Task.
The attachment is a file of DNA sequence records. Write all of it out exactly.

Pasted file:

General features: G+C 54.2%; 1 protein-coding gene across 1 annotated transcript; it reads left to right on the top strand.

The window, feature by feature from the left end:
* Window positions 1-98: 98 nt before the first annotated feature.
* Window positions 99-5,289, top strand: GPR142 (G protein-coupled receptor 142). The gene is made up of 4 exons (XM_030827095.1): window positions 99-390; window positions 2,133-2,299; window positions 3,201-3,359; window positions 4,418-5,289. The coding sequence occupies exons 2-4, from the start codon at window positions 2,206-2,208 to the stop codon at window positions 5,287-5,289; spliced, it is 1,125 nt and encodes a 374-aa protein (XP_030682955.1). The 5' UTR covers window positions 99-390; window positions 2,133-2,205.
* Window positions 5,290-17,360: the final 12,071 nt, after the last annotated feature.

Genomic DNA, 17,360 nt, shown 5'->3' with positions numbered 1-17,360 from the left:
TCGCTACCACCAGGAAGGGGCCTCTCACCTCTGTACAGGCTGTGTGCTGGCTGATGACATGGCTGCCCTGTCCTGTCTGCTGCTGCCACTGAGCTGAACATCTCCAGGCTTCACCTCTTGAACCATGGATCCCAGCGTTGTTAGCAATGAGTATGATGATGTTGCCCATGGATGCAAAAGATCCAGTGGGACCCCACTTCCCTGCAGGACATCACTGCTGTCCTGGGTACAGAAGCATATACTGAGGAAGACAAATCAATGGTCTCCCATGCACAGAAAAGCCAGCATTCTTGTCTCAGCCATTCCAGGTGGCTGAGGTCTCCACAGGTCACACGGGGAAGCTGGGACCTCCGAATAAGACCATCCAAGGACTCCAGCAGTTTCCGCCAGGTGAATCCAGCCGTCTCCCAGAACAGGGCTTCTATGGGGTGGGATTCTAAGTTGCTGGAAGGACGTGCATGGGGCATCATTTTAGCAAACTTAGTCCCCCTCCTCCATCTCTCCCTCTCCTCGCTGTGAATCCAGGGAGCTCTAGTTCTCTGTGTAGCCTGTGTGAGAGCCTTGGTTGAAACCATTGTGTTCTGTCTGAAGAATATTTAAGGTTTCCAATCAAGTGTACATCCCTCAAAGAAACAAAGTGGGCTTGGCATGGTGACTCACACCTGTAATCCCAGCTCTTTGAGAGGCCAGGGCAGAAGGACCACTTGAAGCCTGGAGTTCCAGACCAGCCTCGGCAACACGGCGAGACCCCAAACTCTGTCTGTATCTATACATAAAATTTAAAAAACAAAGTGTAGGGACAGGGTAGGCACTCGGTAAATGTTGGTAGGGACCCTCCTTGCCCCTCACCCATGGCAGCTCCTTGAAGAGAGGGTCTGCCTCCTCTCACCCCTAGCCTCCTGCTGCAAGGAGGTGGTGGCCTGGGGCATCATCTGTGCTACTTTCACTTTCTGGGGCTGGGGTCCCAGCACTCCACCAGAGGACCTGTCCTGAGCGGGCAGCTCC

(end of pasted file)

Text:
General features: G+C 54.2%; 1 protein-coding gene across 1 annotated transcript; it reads left to right on the top strand.

The window, feature by feature from the left end:
* Window positions 1-98: 98 nt before the first annotated feature.
* Window positions 99-5,289, top strand: GPR142 (G protein-coupled receptor 142). The gene is made up of 4 exons (XM_030827095.1): window positions 99-390; window positions 2,133-2,299; window positions 3,201-3,359; window positions 4,418-5,289. The coding sequence occupies exons 2-4, from the start codon at window positions 2,206-2,208 to the stop codon at window positions 5,287-5,289; spliced, it is 1,125 nt and encodes a 374-aa protein (XP_030682955.1). The 5' UTR covers window positions 99-390; window positions 2,133-2,205.
* Window positions 5,290-17,360: the final 12,071 nt, after the last annotated feature.

Genomic DNA, 17,360 nt, shown 5'->3' with positions numbered 1-17,360 from the left:
TCGCTACCACCAGGAAGGGGCCTCTCACCTCTGTACAGGCTGTGTGCTGGCTGATGACATGGCTGCCCTGTCCTGTCTGCTGCTGCCACTGAGCTGAACATCTCCAGGCTTCACCTCTTGAACCATGGATCCCAGCGTTGTTAGCAATGAGTATGATGATGTTGCCCATGGATGCAAAAGATCCAGTGGGACCCCACTTCCCTGCAGGACATCACTGCTGTCCTGGGTACAGAAGCATATACTGAGGAAGACAAATCAATGGTCTCCCATGCACAGAAAAGCCAGCATTCTTGTCTCAGCCATTCCAGGTGGCTGAGGTCTCCACAGGTCACACGGGGAAGCTGGGACCTCCGAATAAGACCATCCAAGGACTCCAGCAGTTTCCGCCAGGTGAATCCAGCCGTCTCCCAGAACAGGGCTTCTATGGGGTGGGATTCTAAGTTGCTGGAAGGACGTGCATGGGGCATCATTTTAGCAAACTTAGTCCCCCTCCTCCATCTCTCCCTCTCCTCGCTGTGAATCCAGGGAGCTCTAGTTCTCTGTGTAGCCTGTGTGAGAGCCTTGGTTGAAACCATTGTGTTCTGTCTGAAGAATATTTAAGGTTTCCAATCAAGTGTACATCCCTCAAAGAAACAAAGTGGGCTTGGCATGGTGACTCACACCTGTAATCCCAGCTCTTTGAGAGGCCAGGGCAGAAGGACCACTTGAAGCCTGGAGTTCCAGACCAGCCTCGGCAACACGGCGAGACCCCAAACTCTGTCTGTATCTATACATAAAATTTAAAAAACAAAGTGTAGGGACAGGGTAGGCACTCGGTAAATGTTGGTAGGGACCCTCCTTGCCCCTCACCCATGGCAGCTCCTTGAAGAGAGGGTCTGCCTCCTCTCACCCCTAGCCTCCTGCTGCAAGGAGGTGGTGGCCTGGGGCATCATCTGTGCTACTTTCACTTTCTGGGGCTGGGGTCCCAGCACTCCACCAGAGGACCTGTCCTGAGCGGGCAGCTCC